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Contact: John Harlan Warren, 917-829-0425
New York – Celebrate Kwanzaa on Saturday, December 26, 2015 at African Burial Ground National Monument in lower Manhattan.
Kwanzaa is a week-long celebration based on traditional African culture and values observed from December 26 through January 1. The holiday celebrates family, community responsibility, commerce and self-improvement. The name Kwanzaa is derived from the phrase “matunda ya kwana,” a Swahili term meaning “first fruits.”
Enjoy a day filled with family-friendly activities at New York City’s African Burial Ground. Activities include: music, dance and spoken word performances; a lecture on regenerating African spirituality; a crafts workshop; a libation ceremony, and; the lighting of the kinara (candleholder).
All activities are free and open to the public on a first come, first served basis. For more information, visit www.nps.gov/afbg or call (212) 637-2019.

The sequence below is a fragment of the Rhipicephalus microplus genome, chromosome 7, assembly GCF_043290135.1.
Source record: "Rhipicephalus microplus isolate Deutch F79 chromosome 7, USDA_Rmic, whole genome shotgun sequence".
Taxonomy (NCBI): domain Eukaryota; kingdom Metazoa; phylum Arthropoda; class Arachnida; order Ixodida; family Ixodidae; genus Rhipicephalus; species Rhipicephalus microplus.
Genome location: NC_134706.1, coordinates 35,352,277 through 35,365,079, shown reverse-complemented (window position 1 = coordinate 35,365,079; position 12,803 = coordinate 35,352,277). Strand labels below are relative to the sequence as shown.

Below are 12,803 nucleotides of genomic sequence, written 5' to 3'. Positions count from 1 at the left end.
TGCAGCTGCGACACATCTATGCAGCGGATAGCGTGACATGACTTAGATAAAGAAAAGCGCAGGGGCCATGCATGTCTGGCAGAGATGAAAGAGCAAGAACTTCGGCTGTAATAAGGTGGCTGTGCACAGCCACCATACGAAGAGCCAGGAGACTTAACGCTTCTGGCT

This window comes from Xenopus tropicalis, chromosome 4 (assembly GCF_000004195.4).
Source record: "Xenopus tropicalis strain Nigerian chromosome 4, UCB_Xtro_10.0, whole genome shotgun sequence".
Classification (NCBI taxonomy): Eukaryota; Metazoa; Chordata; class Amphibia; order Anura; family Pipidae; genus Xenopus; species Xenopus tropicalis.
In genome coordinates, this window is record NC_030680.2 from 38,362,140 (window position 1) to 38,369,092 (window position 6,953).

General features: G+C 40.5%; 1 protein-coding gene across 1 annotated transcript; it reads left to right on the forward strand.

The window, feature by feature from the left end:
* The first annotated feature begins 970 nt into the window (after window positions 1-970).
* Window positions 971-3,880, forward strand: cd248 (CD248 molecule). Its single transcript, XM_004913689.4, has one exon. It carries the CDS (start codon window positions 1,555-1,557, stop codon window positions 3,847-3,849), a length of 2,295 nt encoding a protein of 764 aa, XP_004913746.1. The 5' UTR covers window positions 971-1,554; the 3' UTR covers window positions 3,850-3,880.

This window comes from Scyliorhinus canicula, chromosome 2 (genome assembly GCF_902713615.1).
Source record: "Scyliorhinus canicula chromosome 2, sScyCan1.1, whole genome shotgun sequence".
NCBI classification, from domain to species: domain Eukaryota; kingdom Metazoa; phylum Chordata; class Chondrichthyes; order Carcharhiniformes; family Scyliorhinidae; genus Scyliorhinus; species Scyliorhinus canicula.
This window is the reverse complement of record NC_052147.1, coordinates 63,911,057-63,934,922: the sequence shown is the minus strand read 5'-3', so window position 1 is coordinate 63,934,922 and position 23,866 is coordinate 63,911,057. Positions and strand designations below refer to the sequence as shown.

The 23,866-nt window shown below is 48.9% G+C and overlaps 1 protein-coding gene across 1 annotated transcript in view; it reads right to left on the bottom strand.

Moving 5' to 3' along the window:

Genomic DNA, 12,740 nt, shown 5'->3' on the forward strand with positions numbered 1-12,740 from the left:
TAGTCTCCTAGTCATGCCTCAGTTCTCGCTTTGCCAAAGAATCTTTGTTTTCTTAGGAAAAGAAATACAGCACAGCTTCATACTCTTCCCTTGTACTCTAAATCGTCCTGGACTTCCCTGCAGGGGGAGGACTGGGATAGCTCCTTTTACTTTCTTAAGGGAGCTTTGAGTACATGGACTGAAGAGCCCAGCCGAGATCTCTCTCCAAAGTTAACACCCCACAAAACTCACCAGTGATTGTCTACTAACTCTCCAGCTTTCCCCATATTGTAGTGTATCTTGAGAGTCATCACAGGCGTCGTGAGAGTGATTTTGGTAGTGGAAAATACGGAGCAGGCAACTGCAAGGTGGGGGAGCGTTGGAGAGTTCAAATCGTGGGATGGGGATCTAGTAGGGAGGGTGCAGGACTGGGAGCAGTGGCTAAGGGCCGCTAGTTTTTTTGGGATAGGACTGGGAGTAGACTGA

ABOUT AFRICAN BURIAL GROUND NATIONAL MONUMENT
One of the most significant archaeological finds in U.S. History, New York City’s African Burial Ground was rediscovered in 1991 when construction began on a federal office building in lower Manhattan. The National Park Service site is part of an original 6.6-acre site containing the remains of approximately 15,000 people, buried in the 17th and 18th century, making it the largest African cemetery excavated in North America. The cemetery was designated a National Historic Landmark in 1993 and as a National Monument on February 27, 2006.
How to Get There: African Burial Ground National Monument is located at 290 Broadway, 1st Floor. The 4, 5, 6,R, W, J, M and Z trains (Brooklyn Bridge/City Hall) are one block from the site, the A train is three blocks away (Chambers Street) and the 1 train is 4 blocks away (Chambers Street) and the 2 and 3 trains are 2 blocks away (Park Place). The A, C and E are 3 blocks away (Chambers/World Trade Center).